Sad, but almost certainly true. I’ll be dead or senile by then, I hope.

          • 0 avatar
            Reino

            It will be sooner than you think. We already have a ‘sacrifice freedom for security’ Government in place. All we need is the technology to make it feasible.

        • 0 avatar
          VolandoBajo

          A pox upon the thought.

          Perish the thought.

          I too hope I will be dead by that day. A worse thing than the passing of the open range.

          I am afraid I can see it now: driving preserves, the prerogative of the wealthy, where they can actually drive around and do things.

          Though when “news” articles start appearing in the mainstream media, penned by nanny-state limousine liberals, comparing favorably the relatively few deaths by gun compared to deaths by automobiles, freedom (to drive) will have its neck on the chopping block, and the axe will be getting its final edge.

          And automobile enthusiasts will be vilified like gun enthusiasts are today.

          Let’s get in on the ground floor. Anyone care to begin taking the steps to form the National Car Association?

          And the first thing I want is a bumper sticker or window decal that says “I’m NCA and I vote!”

          Wish I were kidding.

    • 0 avatar
      derekson

      Ford are currently the masters of inefficient packaging, just as Honda are the masters of efficient packaging (see Fit). The Mustang, Explorer, Taurus, (and probably others I’ve experienced less) all have far less passenger and cargo room than you would expect in a modern car with their exterior dimensions and weight.

  • avatar
    Land Ark

    The more I see the tail lights on these, the less I like them. It looks like they weren’t installed properly and point in the wrong directions.

  • avatar
    ldl20

    “On my somewhat casual New Jersey Turnpike drive I got about 27 mpg. With the overall trip average, which included the fun Merritt Parkway and crowded Bergen County, I averaged 23 mpg.”

    Kamil: I look for every excuse to visit my buddy in Ri just to shoot up the Merritt Parkway from my home in Bergen County. One time, in my 2010 GTI, early Sunday morning, zero traffic, I was in the zone and didn’t realize I was well on my way to Hartford before I had to find an alternate route to I-95. In fact, I’m not sure I’ve ever seen a trooper in a position to nail you (just traveling in the opposite direction, mostly), so, yes, this is a great road, at least here in the crowded northeast.

    • 0 avatar

      I love it at night. Did you see the link to my old article about the Merritt?

      • 0 avatar
        VolandoBajo

        Sawmill Parkway. Or as John Mayall and the Bluesbreakers call it “Sawmill Gulch Road”.

        Once came down from VT into NYC on a cold, clear night in a sunroof VW Rabbit with the heater blasting, and the roof wide open. The moon was straight overhead, and it was a perfect road to lead me back to my own bed.

        There are a few lurker copcar spots, called Law Enforcement Features by traffic engineers, but not many, and it is mostly straight and clear, so even without a radar detector, it can be driven briskly, if not hell for leather.

        But it is more about the unity of man, machine, road and nature, than about the ability to cover lots of ground quickly.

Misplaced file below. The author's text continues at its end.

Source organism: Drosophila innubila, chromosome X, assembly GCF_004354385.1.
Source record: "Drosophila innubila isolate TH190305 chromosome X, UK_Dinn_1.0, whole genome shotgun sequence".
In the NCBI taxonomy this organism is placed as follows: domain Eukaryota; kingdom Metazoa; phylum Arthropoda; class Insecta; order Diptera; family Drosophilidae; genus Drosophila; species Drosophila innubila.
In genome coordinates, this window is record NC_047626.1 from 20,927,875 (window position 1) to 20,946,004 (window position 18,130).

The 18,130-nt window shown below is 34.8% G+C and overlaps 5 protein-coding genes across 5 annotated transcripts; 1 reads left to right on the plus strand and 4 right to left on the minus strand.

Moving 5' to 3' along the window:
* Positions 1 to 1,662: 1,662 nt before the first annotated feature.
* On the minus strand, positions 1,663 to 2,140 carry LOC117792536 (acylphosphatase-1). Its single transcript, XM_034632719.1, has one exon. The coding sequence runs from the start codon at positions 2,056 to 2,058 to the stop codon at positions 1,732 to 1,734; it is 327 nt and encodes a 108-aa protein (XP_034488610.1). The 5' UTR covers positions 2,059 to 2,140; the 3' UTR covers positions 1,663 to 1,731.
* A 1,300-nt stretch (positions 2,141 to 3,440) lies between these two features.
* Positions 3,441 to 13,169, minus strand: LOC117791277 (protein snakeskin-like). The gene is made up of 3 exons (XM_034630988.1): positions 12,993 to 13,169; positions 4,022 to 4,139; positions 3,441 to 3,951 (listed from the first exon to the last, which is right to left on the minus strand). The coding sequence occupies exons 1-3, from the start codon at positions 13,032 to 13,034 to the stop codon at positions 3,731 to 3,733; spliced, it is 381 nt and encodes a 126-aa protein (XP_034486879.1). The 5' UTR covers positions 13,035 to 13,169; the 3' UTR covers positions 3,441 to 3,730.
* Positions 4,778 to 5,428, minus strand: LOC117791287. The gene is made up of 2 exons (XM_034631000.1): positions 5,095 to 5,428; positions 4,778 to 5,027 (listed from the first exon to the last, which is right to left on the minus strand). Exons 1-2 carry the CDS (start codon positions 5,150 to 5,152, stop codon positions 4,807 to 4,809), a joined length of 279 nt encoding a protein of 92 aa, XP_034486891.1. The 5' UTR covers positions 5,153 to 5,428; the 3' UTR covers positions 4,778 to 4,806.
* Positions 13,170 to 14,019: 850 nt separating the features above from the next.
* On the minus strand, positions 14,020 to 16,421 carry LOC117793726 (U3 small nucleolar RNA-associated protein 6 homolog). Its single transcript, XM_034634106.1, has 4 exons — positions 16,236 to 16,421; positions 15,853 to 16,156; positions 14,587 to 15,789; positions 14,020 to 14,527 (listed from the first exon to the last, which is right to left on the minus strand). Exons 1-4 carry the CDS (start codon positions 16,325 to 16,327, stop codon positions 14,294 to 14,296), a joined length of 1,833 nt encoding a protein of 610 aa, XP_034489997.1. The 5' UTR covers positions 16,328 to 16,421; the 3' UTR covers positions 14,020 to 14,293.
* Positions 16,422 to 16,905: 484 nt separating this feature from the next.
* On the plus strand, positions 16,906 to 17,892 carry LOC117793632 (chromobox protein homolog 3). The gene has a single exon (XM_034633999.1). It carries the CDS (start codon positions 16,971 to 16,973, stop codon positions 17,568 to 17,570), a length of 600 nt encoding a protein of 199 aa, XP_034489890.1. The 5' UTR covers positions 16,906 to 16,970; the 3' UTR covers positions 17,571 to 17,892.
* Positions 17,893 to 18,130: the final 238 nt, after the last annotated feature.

Route 9 in VT at night is also a beautiful road on a seriously sub-zero night in a solid car, and with an assured warm destination waiting. In spots, you can hear the river bubbling alongside the road.

        Take that, Walt Whitman! I’ve got your road less traveled right here! Double digit hp and a pair of antisway bars, plus the sunroof at midnight.

        Heaven on Earth, even if only lived once, or a few times.

        This is why I love life, and cars. And the people who have been there for both, with me.

    • 0 avatar

      Living in CT Ive driven the Merritt many times but most of it involves rolling at 5 mph in traffic. I was driving home from Jersey a few weeks ago and the driving cleared for a while about 7PM and I was following a XTS4 along the bends at 80-85 (hit 90 a few times) and I will agree it really was a lot of fun had never experienced it that way before.

  • avatar
    dal20402

    Feeling heavier and lazier than it is was my main complaint about the last Mustang. I think a big part of the reason is the bathtub seating position. It makes for poor visibility and a disconnected feeling, which our minds interpret as heavy and lazy. It sounds like the new one is the same.

    That said, I’d still try one out if I were in position to buy a 2-door car. But mine would have the V8. If I’m willing to settle for four-cylinder sound there are more interesting choices.

  • avatar
    7402

    I’m puzzled. The Mustang already has a great selection of engines suitable to its heritage. The EcoBoost 4 is a great engine too, but this is the wrong car. I wish Ford would develop something the size of the original Toyota Celica (which took design cues from the original Mustang). Keep the wet curb weight under 1,000 kilos, slap a tall overdrive in it for awesome highway mileage to keep the EPA numbers up, and it’s good to go. To be clear, I’m not talking about an under powered Ford version of the BRZ/FRS, this car would have much more power than it needs and a better power/weight ratio than most of the V8 mustangs.

    • 0 avatar
      dal20402

      Wet curb weight under 1000 kilos? It would cost more than a Corvette, let alone a Mustang. Super-light materials aren’t cheap.

      • 0 avatar
        Sigivald

        Yeah, even the *Fiesta* starts at 2,500 pounds and change.